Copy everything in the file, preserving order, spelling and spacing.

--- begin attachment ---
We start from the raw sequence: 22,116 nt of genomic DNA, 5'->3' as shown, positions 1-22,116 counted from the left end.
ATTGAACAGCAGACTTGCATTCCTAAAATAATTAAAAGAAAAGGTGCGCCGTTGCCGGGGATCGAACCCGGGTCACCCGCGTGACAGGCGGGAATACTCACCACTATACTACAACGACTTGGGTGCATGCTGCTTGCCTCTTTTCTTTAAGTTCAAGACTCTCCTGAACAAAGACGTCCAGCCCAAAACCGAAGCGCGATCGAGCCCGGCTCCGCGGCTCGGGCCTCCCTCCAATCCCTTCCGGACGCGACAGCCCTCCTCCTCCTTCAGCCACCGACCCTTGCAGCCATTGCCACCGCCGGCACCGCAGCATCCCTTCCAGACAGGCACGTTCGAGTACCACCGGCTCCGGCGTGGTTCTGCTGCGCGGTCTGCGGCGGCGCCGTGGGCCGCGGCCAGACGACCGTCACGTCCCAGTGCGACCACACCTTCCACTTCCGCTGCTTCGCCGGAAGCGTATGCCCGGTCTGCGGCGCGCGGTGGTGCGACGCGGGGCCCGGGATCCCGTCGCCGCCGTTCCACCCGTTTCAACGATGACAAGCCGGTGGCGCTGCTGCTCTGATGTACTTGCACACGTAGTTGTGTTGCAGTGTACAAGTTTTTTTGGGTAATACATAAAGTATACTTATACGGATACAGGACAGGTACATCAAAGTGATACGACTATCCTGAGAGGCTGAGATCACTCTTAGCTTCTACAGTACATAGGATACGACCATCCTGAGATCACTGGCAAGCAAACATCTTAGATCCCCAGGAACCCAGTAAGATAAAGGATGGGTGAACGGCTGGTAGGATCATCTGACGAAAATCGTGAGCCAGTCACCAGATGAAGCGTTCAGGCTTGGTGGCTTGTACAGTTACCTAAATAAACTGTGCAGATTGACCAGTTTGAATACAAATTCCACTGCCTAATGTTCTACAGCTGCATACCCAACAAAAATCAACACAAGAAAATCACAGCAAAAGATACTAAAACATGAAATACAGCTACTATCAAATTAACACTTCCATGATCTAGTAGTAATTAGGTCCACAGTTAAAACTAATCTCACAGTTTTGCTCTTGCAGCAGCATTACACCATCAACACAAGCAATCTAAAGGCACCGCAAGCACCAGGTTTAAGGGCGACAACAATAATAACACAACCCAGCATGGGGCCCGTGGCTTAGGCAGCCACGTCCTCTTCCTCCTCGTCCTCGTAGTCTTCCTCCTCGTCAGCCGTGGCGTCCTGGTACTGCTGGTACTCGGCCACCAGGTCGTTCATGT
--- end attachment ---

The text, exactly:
We start from the raw sequence: 22,116 nt of genomic DNA, 5'->3' as shown, positions 1-22,116 counted from the left end.
ATTGAACAGCAGACTTGCATTCCTAAAATAATTAAAAGAAAAGGTGCGCCGTTGCCGGGGATCGAACCCGGGTCACCCGCGTGACAGGCGGGAATACTCACCACTATACTACAACGACTTGGGTGCATGCTGCTTGCCTCTTTTCTTTAAGTTCAAGACTCTCCTGAACAAAGACGTCCAGCCCAAAACCGAAGCGCGATCGAGCCCGGCTCCGCGGCTCGGGCCTCCCTCCAATCCCTTCCGGACGCGACAGCCCTCCTCCTCCTTCAGCCACCGACCCTTGCAGCCATTGCCACCGCCGGCACCGCAGCATCCCTTCCAGACAGGCACGTTCGAGTACCACCGGCTCCGGCGTGGTTCTGCTGCGCGGTCTGCGGCGGCGCCGTGGGCCGCGGCCAGACGACCGTCACGTCCCAGTGCGACCACACCTTCCACTTCCGCTGCTTCGCCGGAAGCGTATGCCCGGTCTGCGGCGCGCGGTGGTGCGACGCGGGGCCCGGGATCCCGTCGCCGCCGTTCCACCCGTTTCAACGATGACAAGCCGGTGGCGCTGCTGCTCTGATGTACTTGCACACGTAGTTGTGTTGCAGTGTACAAGTTTTTTTGGGTAATACATAAAGTATACTTATACGGATACAGGACAGGTACATCAAAGTGATACGACTATCCTGAGAGGCTGAGATCACTCTTAGCTTCTACAGTACATAGGATACGACCATCCTGAGATCACTGGCAAGCAAACATCTTAGATCCCCAGGAACCCAGTAAGATAAAGGATGGGTGAACGGCTGGTAGGATCATCTGACGAAAATCGTGAGCCAGTCACCAGATGAAGCGTTCAGGCTTGGTGGCTTGTACAGTTACCTAAATAAACTGTGCAGATTGACCAGTTTGAATACAAATTCCACTGCCTAATGTTCTACAGCTGCATACCCAACAAAAATCAACACAAGAAAATCACAGCAAAAGATACTAAAACATGAAATACAGCTACTATCAAATTAACACTTCCATGATCTAGTAGTAATTAGGTCCACAGTTAAAACTAATCTCACAGTTTTGCTCTTGCAGCAGCATTACACCATCAACACAAGCAATCTAAAGGCACCGCAAGCACCAGGTTTAAGGGCGACAACAATAATAACACAACCCAGCATGGGGCCCGTGGCTTAGGCAGCCACGTCCTCTTCCTCCTCGTCCTCGTAGTCTTCCTCCTCGTCAGCCGTGGCGTCCTGGTACTGCTGGTACTCGGCCACCAGGTCGTTCATGT